# Basic playing card generation and shuffle

This is my first attempt at Java so I appreciate any criticism or pointers. The program should generate a full set of given decks and then shuffle them.

import java.util.Scanner;
import java.util.Arrays;
import java.util.Random;

public class shuffle {
//Make it easier to find array items
static int value = 0;
static int suit = 1;
static int remaining = 2;

public static void main(String Args[]) {
int[][] deck;

String clabel;
//number of decks to generate
int deckcount = 1;
int decksize = deckcount * 52;

deck = new int[decksize][2];
//loop through deck building until deck reaches card count
for (int c = 0; c < decksize;) {
for (int s = 0; s < 4; s++) {
for (int v = 1; v <= 13; v++) {
deck[c][value] = v;
deck[c][suit] = s;
System.out.println(getCard(deck[c]));
c++;
}
}
//test parameters for debugging
//System.out.println(""+c);
//pressAnyKeyToContinue();
}

System.out.println("\nSHUFFLING\n");

int order[];
order = new int[decksize];
order = shuffle(decksize);

for(int i = 0;i < decksize;i++) {
System.out.println(getCard(deck[order[i]]));
}
}
//method to get cards correct label
public static String getCard(int[] card) {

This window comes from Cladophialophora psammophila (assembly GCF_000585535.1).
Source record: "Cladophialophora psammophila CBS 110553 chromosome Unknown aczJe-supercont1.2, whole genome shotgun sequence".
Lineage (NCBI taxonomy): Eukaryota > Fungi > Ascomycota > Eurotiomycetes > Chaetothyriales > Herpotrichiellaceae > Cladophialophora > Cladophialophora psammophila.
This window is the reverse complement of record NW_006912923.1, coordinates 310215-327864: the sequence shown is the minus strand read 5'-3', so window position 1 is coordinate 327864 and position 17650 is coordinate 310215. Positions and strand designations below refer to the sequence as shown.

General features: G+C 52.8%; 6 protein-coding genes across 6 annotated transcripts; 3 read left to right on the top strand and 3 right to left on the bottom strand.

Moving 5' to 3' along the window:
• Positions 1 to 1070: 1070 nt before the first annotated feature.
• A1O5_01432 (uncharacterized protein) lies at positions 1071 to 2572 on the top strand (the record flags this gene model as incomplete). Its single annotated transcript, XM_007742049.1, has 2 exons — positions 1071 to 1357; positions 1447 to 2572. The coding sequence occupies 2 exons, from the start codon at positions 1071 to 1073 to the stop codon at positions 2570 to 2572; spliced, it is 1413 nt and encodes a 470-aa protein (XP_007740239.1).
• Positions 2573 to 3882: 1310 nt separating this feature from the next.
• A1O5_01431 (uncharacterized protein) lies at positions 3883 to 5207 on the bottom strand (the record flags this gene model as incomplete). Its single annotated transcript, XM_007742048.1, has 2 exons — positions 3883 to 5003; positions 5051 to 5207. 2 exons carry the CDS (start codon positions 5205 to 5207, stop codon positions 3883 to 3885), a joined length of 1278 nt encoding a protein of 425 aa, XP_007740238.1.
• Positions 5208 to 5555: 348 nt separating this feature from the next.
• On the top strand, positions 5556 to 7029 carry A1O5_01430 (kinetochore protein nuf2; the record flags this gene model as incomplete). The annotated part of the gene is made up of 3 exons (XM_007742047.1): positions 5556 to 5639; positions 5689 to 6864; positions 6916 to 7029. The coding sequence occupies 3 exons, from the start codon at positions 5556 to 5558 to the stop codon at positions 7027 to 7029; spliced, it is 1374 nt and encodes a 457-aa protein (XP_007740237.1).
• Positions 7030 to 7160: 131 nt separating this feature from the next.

String c_label, s_name = "", v_name = "";
//get suit name
switch (card[suit]) {
case 0:
s_name = "Clubs";
break;
case 1:
s_name = "Diamonds";
break;
case 2:
s_name = "Hearts";
break;
case 3:
break;
}
//get card label
if (card[value] > 10 || card[value] == 1) {
switch (card[value]) {
case 1:
v_name = "ACE";
break;
case 11:
v_name = "Jack";
break;
case 12:
v_name = "Queen";
break;
case 13:
v_name = "King";
break;
}
} else {
v_name = "" + card[value];
}
c_label = v_name + " of " + s_name;

return c_label;

}
//shuffle deck
public static int[] shuffle(int size) {
Random rgen = new Random(); // Random number generator
int[] order;
order = new int[size];

for(int i = 0; i < order.length; i++) {
order[i] = i;
}

for (int i = 0; i < order.length; i++) {
int randomPosition = rgen.nextInt(order.length);
int temp = order[i];
order[i] = order[randomPosition];
order[randomPosition] = temp;
}

return order;
}
private static void pressAnyKeyToContinue() {
System.out.println("Press any key to continue...");
try {
} catch (Exception e) {}
}
}


You should create a immutable Card class that hold the value and suit and use an enum for the suit values:

public class Card{
public static enum Suit{
}
public final int value;
public final Suit suit;
public Card(int value, Suit suit){
this.value = value;
this.suit = suit;
}

}


You can put the toString there instead of the getCard. Speaking of conversion to String; Integer.toString is a much cleaner way of converting a number to a string.

Your shuffle isn't a true shuffle, instead use Collections.shuffle.